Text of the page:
Blog Post

Tapjoy does the math, moves from bare metal to OpenStack cloud

Stay on Top of Enterprise Technology Trends

Get updates impacting your industry from our GigaOm Research Community
Join the Community!

These are interesting times for IT pros. The pressure is on to assess how their company’s tech is running and what deployment model will be best going forward. And they are inundated with claims that a) public cloud is best for everything, b) a mix of public and private resources is best, c) stark, bare metal is faster than cloud, d) co=location is cheapest  once you have a grip on your workload … the list goes on. As is usually the case, the truth is somewhere in the middle of that scrum.

Tapjoy, a mobile app marketing firm based in San Francisco, did its due diligence and decided to move a big chunk of its workload from bare-metal servers running at SoftLayer(s IBM) to OpenStack — but to OpenStack managed for it by Metacloud.

Here’s the thing, according to Tapjoy Head of Operations Wes Jossey (pictured above) who manages devops for the San Francisco-based company:  “We wanted the efficiency and the flexibility of a cloud environment but OpenStack was too complicated to do on our own without hiring a lot of new people.”

And that’s the rub on OpenStack: It can probably do everything you want, provided you know how to set it up and deploy its many modules properly. It is complicated and upgrades and migrations from one version to the next can be a bear. Not to mention that hiring OpenStack experts is expensive.

Bare metal vs. cloud brawl

The discussion of bare metal vs. cloud is common these days. Virtualization — a key cloud underpinning — can take its toll on performance — while bare metal can “wring every last bit of performance from your gear,”  Jossey said. Many companies prefer to run I/O intensive applications including databases on bare metal partly for that reason. But it’s also less flexible and forgiving than cloud, Jossey noted in an interview.

“We decided that what we lose in performance, we gain back in predictability, in scale and in flexibility,” he said.

Tapjoy first assessed a couple of open-source cloud technologies, including CloudStack and Eucalpytus, and ended up opting for OpenStack largely because of the huge community that has coalesced around that effort. Then it talked to an array of OpenStack providers — Jossey wouldn’t say what other companies were on the short list, but he did say Tapjoy ruled out the big legacy IT guys pushing Openstack because they were not at all price competitive and basically they all seemed to promote lock-in, a key concern. Instead, it focused on smaller, younger entities.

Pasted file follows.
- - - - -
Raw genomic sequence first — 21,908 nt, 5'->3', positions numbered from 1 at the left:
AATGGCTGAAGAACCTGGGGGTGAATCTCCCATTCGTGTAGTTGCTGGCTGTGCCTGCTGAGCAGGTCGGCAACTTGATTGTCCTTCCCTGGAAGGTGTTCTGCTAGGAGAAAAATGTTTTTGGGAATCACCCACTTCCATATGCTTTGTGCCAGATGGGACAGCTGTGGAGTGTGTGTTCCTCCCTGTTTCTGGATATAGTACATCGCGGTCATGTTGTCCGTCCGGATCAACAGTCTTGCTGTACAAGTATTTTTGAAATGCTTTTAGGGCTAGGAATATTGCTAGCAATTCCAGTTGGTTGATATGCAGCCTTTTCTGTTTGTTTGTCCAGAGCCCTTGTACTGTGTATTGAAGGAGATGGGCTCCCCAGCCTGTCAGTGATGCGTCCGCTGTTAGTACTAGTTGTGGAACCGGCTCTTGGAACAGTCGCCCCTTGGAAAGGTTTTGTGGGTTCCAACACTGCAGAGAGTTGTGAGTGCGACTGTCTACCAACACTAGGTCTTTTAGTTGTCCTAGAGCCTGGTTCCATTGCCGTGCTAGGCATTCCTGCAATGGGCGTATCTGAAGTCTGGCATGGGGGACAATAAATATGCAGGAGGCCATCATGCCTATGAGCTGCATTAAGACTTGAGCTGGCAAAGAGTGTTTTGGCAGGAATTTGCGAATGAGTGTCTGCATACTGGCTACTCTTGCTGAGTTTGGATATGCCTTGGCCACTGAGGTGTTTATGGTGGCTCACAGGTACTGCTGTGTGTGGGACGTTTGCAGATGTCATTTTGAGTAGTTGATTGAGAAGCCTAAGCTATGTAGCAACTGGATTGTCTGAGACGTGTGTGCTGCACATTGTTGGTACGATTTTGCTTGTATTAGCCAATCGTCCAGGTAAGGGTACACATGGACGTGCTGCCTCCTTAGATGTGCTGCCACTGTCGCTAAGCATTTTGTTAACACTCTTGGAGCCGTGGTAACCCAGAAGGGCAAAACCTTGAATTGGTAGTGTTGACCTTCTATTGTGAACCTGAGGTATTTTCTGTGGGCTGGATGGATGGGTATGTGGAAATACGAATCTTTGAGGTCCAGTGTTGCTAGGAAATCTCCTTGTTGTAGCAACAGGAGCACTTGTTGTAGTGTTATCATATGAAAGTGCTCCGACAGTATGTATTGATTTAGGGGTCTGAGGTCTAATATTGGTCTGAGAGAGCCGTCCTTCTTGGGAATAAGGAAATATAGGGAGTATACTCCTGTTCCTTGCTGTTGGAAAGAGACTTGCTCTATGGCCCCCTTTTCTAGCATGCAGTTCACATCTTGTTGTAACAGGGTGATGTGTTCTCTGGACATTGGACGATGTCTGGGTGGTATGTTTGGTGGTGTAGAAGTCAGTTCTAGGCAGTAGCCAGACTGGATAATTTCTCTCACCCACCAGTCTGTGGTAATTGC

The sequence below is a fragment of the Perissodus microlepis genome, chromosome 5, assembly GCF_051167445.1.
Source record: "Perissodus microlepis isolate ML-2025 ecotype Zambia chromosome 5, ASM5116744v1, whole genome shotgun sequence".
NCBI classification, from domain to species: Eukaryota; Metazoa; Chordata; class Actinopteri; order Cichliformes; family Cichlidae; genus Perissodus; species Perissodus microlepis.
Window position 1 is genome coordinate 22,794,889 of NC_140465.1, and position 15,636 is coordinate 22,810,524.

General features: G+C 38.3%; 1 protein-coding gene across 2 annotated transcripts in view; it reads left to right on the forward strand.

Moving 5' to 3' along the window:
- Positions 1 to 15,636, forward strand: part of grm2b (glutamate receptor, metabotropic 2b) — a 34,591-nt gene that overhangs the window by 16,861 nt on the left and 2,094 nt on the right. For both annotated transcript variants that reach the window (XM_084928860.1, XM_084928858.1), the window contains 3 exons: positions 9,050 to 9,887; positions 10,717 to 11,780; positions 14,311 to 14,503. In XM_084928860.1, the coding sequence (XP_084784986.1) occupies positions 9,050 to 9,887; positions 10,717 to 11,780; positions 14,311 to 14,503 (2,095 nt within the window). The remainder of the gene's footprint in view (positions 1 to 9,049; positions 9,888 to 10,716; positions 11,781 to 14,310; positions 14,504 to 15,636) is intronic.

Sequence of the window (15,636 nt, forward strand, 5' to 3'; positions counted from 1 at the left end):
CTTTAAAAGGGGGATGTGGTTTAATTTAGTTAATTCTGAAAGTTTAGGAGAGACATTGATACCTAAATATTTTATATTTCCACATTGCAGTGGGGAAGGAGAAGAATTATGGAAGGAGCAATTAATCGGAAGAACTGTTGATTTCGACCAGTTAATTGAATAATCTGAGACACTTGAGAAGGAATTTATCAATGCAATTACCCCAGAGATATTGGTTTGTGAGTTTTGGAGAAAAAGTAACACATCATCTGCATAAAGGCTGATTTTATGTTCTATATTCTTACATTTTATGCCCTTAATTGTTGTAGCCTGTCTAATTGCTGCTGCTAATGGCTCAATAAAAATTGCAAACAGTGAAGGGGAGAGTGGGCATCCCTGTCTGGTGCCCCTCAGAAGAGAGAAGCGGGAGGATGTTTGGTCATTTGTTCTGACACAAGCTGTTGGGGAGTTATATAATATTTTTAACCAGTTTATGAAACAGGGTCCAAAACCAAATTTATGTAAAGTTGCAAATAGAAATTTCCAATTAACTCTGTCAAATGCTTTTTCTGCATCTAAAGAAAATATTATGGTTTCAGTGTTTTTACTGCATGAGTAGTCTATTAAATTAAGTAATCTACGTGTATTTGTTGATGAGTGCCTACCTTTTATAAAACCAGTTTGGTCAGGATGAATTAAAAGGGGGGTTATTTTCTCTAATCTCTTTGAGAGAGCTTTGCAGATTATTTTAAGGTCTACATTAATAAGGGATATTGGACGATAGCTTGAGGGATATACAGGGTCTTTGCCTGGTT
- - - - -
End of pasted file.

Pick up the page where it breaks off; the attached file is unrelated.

Priority: Offloading maintenance

Metacloud won the day largely because of its team and the promise that that team would handle all infrastructure management. Tapjoy made the decision after a final, three-hour discussion with Metacloud and then the teams adjourned to a bar for another less formal — but arguably equally productive — bonding session, for the rest of the night.

It’s important to note that this is not an all-or nothing proposition. A portion of the company’s work still runs on bare metal and Tapjoy will continue to run significant loads in Amazon(s azmn) Web Services which Jossey views as a strategic place to try out new infrastructure. He’s also open to evaluating Google(s goog) and Microsoft(s msft) public clouds for those kinds of jobs as well.

For this in-house deployment, Tapjoy bought its hardware — Metacloud supports all the major chips and server brands — but the implementation was rolled out and is supported by Metacloud so Jossey and his small team can focus on other more critical things, like working on Tapjoy-specific work (or perhaps arm wrestling.)

Wes Jossey


5 Responses to “Tapjoy does the math, moves from bare metal to OpenStack cloud”

  1. So this is actually a hybrid deployment, which is the optimum way to take advantage of cloud flexibility and co-lo cost economics. They should publish their figures to show exactly where the savings are – there aren’t enough real figures around at the moment!

      • Scott Sanchez

        Good quote from Wes that speaks to the numbers… “Supporting hundreds of millions of active users per month requires massive infrastructure. Over the years, we had built out dedicated hardware alongside virtualized infrastructure in AWS. Once we realized that our capacity could grow by over 5X for the same cost as we were spending today by switching to our own private cloud solution, we knew we needed to find a partner to help make that dream a reality.”

      • Weston Jossey

        Hi David,
        If we factor in labor, power, long term contracts, and a three year depreciation on our gear, we expect somewhere around 3x – 5x savings over our old deployment. As with any deployment of this size, there are tradeoffs to be had which can drive those savings up, or down. We consistently chose to not fully optimize for cost in every situation, and rather optimize for redundancy, flexibility, and predictability. I have a feeling we could have driven our multiples higher (9x isn’t an unheard of figure), but the effort & timeline to accomplish that figure was outside of what we were looking to do.

        We tend to take a well rounded approach in our engineering & infrastructure, which has served us well. Once you’re the size of a Google or Facebook, it’s understandable to take many more liberties around how complex your gear becomes, because the cost savings can greatly outweigh labor investments.

        There’s a great stealth startup in SF working right now on answering some of these broader questions. I have a feeling these queries won’t be quite so hard to answer in the near future.